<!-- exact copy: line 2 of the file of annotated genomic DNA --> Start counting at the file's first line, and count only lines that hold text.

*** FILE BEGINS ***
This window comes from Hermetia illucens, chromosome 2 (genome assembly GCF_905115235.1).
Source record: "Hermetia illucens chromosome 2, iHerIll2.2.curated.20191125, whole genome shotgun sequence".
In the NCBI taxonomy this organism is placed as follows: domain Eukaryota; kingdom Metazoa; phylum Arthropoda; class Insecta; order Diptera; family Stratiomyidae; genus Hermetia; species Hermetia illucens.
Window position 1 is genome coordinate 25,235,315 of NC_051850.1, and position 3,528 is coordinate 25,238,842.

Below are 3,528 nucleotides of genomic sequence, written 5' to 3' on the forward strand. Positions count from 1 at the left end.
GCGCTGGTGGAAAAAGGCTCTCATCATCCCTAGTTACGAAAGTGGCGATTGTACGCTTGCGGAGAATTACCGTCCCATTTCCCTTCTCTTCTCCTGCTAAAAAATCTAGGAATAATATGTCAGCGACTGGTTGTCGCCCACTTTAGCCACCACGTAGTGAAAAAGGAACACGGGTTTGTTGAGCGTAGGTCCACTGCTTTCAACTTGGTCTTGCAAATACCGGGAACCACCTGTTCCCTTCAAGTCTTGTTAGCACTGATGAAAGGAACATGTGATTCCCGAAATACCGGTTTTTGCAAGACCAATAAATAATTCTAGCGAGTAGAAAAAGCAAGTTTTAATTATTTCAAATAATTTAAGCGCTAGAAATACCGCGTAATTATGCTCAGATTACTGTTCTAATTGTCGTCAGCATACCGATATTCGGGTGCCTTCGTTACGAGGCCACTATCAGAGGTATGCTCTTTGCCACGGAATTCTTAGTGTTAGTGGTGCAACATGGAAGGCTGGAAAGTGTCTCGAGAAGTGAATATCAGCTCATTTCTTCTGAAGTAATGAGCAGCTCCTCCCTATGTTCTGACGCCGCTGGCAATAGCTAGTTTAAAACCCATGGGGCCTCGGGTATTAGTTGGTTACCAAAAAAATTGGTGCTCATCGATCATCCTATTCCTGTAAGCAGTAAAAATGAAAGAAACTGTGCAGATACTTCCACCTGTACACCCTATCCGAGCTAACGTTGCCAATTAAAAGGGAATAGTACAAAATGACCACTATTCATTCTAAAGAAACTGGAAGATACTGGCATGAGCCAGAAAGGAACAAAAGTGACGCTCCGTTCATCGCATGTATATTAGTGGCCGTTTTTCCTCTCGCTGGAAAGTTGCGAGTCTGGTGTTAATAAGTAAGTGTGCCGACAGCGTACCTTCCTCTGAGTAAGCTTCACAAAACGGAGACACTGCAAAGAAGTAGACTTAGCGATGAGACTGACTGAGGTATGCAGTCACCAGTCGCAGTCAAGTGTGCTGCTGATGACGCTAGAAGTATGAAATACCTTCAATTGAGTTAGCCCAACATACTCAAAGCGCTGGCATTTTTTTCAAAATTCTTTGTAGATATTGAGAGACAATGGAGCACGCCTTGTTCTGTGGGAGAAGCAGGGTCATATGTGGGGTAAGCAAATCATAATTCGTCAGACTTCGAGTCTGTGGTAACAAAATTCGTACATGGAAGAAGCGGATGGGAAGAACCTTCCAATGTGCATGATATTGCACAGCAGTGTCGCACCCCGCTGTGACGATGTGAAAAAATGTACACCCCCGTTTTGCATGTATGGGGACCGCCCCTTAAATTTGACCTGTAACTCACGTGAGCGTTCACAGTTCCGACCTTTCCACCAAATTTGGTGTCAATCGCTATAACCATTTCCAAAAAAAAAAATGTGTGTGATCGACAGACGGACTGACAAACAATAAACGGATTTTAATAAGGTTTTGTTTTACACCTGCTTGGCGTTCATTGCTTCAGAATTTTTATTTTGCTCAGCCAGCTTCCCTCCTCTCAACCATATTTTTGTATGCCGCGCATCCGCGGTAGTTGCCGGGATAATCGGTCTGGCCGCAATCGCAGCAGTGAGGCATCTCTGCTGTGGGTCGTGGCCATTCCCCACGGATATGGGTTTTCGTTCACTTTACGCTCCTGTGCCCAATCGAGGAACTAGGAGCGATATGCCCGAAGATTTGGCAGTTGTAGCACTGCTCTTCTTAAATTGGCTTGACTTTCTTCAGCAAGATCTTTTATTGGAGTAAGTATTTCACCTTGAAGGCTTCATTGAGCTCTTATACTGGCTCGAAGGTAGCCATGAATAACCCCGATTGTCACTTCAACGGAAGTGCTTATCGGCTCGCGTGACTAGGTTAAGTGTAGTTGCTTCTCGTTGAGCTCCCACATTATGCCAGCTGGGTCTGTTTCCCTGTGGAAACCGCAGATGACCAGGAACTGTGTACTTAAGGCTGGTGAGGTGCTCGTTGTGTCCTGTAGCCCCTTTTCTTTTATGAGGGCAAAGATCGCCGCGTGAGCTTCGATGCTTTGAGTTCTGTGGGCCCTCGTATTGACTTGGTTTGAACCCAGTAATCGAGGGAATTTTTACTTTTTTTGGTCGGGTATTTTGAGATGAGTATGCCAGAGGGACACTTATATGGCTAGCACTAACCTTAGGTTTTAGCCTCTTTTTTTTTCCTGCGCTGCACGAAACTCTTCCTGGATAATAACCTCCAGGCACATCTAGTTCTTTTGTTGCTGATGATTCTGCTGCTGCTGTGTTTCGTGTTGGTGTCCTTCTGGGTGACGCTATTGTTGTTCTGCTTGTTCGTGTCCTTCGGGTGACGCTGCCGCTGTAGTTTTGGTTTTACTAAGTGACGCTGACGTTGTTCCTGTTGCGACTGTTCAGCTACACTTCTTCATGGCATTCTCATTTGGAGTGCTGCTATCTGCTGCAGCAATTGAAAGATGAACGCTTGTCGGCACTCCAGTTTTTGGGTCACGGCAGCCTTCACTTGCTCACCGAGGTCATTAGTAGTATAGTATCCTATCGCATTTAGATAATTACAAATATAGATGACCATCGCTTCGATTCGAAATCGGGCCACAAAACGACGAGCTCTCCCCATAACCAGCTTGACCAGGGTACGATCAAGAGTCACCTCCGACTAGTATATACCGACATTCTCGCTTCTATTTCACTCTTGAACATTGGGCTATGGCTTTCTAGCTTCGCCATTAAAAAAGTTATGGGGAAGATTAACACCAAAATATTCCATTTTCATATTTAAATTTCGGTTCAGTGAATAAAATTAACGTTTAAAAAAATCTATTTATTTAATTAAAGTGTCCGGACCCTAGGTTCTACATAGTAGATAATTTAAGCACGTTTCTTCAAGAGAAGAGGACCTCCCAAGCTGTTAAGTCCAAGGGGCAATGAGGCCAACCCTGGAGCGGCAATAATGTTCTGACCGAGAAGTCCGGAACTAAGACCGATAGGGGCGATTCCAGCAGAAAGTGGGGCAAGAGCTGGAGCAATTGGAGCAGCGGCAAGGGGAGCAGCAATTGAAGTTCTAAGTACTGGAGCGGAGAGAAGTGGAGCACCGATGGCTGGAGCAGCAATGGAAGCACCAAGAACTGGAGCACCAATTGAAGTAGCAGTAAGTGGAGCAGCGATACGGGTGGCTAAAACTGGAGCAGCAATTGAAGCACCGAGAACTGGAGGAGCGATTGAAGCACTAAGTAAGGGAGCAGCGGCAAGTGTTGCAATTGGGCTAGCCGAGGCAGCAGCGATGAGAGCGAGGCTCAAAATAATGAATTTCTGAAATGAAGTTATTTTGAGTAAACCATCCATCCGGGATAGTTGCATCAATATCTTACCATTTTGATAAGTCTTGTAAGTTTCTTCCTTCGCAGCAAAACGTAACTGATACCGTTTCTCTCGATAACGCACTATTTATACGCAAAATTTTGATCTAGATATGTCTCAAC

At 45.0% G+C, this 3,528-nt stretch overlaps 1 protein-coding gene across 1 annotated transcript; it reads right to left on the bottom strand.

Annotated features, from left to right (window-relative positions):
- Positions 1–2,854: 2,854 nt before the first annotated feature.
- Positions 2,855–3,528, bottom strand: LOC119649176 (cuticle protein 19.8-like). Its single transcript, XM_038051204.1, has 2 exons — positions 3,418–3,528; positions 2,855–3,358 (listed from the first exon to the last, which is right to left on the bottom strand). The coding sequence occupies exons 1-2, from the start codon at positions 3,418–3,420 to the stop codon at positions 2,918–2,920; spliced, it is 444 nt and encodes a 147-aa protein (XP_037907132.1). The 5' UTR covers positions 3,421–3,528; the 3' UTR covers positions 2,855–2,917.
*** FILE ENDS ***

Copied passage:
Source record: "Hermetia illucens chromosome 2, iHerIll2.2.curated.20191125, whole genome shotgun sequence".